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Can Tazorac Pose Risk to Pregnancy?
from Jennifer S.

Ed:  I have been using Dovonex and Ultravate together for the last few months.  I am almost out and have a prescription for Tazorac.  I haven’t used this prescription, yet, because the other two were working for me.  Now, however, they don’t seem to be.

I am curious about Tazorac and have been searching the Internet for a couple of days trying to find information in it.  I think I may be pregnant and I don’t want to start taking it if it’s going to cause problems.

I read in one site that you must not get pregnant or be pregnant if using it.  Well, although if I’m not pregnant I don’t plan on trying to become that way, I am married and sometimes you can’t stop it.

I would hate to be taking something that could cause my unborn child harm just so I can wear shorts again. 

If you know anything about this, I would appreciate a response.  I have only been fighting this for a couple of years, but it’s been a very long and frustrating couple of years.  Thanks for your time and for FlakeHQ.  -Jennifer S.


Ed’s Response:  According to the National Psoriasis Foundation’s educational booklet titled Topical Retinoid Therapy, Tazorac should be avoided if your are planning to get pregnant or are pregnant.  Here’s their wording:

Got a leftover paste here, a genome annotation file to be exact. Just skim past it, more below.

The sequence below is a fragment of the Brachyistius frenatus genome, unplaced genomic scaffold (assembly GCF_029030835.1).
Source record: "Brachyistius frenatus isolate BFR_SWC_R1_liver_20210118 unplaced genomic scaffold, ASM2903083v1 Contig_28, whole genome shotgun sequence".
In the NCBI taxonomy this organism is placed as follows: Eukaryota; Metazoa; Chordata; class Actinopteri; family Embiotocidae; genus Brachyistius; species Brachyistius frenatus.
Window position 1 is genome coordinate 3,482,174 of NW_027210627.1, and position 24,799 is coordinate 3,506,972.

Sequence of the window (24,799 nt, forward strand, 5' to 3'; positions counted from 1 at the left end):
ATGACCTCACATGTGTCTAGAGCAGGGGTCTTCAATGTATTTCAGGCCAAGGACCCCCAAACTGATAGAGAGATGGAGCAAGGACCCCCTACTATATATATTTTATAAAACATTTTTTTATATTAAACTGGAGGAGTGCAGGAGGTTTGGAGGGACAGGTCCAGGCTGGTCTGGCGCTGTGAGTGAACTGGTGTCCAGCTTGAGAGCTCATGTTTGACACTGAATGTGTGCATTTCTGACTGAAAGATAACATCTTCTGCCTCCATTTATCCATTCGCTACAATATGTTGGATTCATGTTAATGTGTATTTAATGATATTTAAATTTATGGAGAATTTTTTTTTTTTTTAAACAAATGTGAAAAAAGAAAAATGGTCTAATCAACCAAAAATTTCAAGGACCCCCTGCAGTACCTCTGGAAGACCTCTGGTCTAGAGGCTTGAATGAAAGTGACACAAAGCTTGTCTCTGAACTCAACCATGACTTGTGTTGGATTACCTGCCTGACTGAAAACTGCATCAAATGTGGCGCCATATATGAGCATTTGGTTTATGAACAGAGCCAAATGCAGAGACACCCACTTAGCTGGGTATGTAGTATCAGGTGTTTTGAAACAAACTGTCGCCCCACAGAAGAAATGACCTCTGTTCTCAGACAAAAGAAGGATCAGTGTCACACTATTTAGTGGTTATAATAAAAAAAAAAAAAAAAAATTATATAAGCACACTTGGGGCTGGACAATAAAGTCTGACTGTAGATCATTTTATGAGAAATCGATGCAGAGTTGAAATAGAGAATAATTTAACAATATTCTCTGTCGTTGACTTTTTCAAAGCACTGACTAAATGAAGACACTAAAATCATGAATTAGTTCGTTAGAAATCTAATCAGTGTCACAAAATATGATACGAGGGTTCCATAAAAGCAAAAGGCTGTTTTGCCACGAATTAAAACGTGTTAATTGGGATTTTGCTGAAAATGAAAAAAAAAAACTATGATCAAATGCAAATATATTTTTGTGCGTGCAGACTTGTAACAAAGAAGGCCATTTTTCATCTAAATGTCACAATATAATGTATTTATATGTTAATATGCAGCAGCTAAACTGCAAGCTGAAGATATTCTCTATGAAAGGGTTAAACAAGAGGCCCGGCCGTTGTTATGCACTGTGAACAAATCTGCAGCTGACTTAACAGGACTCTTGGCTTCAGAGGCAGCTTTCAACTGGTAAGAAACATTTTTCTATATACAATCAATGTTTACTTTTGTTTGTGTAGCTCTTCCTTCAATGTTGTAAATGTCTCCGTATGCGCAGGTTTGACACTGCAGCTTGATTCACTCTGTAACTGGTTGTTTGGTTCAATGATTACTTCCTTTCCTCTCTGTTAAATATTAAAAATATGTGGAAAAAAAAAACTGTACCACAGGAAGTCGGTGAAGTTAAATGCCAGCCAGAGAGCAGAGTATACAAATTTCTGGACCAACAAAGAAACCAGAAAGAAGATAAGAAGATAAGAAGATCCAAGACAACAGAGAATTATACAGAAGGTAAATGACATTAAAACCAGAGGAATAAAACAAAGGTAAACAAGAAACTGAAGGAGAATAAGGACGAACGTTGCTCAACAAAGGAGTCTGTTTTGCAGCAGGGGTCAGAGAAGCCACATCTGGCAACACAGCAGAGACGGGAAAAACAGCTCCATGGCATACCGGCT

If you become pregnant while on Tazorac, you are advised to quit applying the medication and see your physician immediately.  Although in clinical trials Tazorac did not cause any birth defects in the children of women who got pregnant while using it, retinoids are known to cause birth defects when given by mouth.  Tazorac presently has no oral form.

The concern is about traces of the drug absorbed through the skin and lingering inside you.

Interestingly enough, Jennifer, Dovonex sports a caution against use by pregnant women, too.  (My source is NPF’s educational booklet titled Topical Vitamin D3.)

(The educational booklets referenced are available online to NPF Members at

You may want to ask your derm about the new (to flakers) topical ointment Protopic.  It is not a vitamin derivative or a corticosteroid but reports of good results for plaque P sufferers are piling in.  I just started trying it myself.  I haven’t heard if Protopic poses any danger to pregnancy, but it may be worth a call.

Let us know how you fare.  If/when you do get pregnant, let us know if your flaking changes.  A significant percentage of women clear during pregnancy and a multi-year study has just been launched in California to explore the possible hormonal relationship between pregnancy and plaque clearing.

Good luck to you. -Ed

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